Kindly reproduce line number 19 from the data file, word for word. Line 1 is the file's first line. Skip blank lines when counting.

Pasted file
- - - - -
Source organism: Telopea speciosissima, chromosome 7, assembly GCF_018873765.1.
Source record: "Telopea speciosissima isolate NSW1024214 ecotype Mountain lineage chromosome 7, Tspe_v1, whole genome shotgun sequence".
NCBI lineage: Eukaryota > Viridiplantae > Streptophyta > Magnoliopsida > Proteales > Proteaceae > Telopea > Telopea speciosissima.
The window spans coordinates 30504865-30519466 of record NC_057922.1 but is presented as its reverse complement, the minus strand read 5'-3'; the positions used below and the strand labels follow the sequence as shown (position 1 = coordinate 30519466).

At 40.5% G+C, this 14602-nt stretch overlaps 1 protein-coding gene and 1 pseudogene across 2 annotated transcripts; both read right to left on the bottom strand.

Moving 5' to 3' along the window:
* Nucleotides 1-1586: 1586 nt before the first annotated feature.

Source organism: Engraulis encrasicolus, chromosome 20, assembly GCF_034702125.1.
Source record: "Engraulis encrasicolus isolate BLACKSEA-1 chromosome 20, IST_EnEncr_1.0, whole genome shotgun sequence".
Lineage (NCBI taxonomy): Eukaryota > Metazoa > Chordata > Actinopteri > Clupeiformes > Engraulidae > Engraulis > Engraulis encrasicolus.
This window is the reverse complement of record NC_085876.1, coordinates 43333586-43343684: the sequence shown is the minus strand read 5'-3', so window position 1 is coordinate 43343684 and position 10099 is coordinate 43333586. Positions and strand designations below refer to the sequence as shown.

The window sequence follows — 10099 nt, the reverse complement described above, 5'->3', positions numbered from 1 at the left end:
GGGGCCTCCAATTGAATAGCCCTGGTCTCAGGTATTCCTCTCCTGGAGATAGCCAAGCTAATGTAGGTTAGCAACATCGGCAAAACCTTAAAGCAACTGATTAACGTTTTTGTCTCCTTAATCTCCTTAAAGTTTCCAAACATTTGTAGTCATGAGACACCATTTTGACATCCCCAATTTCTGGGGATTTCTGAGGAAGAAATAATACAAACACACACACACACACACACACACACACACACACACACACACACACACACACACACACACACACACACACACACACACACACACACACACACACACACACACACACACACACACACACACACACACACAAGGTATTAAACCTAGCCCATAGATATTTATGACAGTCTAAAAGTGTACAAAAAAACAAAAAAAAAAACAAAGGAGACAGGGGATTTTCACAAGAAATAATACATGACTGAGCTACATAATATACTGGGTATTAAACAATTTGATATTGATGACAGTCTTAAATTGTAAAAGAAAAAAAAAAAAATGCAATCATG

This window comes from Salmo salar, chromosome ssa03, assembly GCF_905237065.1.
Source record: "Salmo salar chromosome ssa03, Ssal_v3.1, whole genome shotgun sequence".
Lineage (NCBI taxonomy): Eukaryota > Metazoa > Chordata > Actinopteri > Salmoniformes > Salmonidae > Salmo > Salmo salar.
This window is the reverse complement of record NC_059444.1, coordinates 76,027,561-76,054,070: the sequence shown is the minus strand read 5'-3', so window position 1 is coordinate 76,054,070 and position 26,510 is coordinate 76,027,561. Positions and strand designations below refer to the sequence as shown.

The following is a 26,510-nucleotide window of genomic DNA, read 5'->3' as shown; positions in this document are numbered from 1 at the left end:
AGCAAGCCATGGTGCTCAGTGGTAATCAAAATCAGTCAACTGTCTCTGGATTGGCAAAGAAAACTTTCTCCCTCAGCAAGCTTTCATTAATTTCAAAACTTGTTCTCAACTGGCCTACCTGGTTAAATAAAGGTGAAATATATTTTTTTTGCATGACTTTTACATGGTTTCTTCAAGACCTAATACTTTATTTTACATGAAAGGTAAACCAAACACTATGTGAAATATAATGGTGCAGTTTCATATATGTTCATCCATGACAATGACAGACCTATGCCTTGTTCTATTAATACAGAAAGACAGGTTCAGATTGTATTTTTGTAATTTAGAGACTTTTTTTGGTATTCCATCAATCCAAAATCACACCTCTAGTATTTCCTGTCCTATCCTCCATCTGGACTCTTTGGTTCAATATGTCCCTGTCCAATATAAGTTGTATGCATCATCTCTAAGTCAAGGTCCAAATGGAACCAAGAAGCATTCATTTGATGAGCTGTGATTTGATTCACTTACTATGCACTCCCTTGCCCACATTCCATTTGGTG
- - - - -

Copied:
AGCAAGCCATGGTGCTCAGTGGTAATCAAAATCAGTCAACTGTCTCTGGATTGGCAAAGAAAACTTTCTCCCTCAGCAAGCTTTCATTAATTTCAAAACTTGTTCTCAACTGGCCTACCTGGTTAAATAAAGGTGAAATATATTTTTTTTGCATGACTTTTACATGGTTTCTTCAAGACCTAATACTTTATTTTACATGAAAGGTAAACCAAACACTATGTGAAATATAATGGTGCAGTTTCATATATGTTCATCCATGACAATGACAGACCTATGCCTTGTTCTATTAATACAGAAAGACAGGTTCAGATTGTATTTTTGTAATTTAGAGACTTTTTTTGGTATTCCATCAATCCAAAATCACACCTCTAGTATTTCCTGTCCTATCCTCCATCTGGACTCTTTGGTTCAATATGTCCCTGTCCAATATAAGTTGTATGCATCATCTCTAAGTCAAGGTCCAAATGGAACCAAGAAGCATTCATTTGATGAGCTGTGATTTGATTCACTTACTATGCACTCCCTTGCCCACATTCCATTTGGTG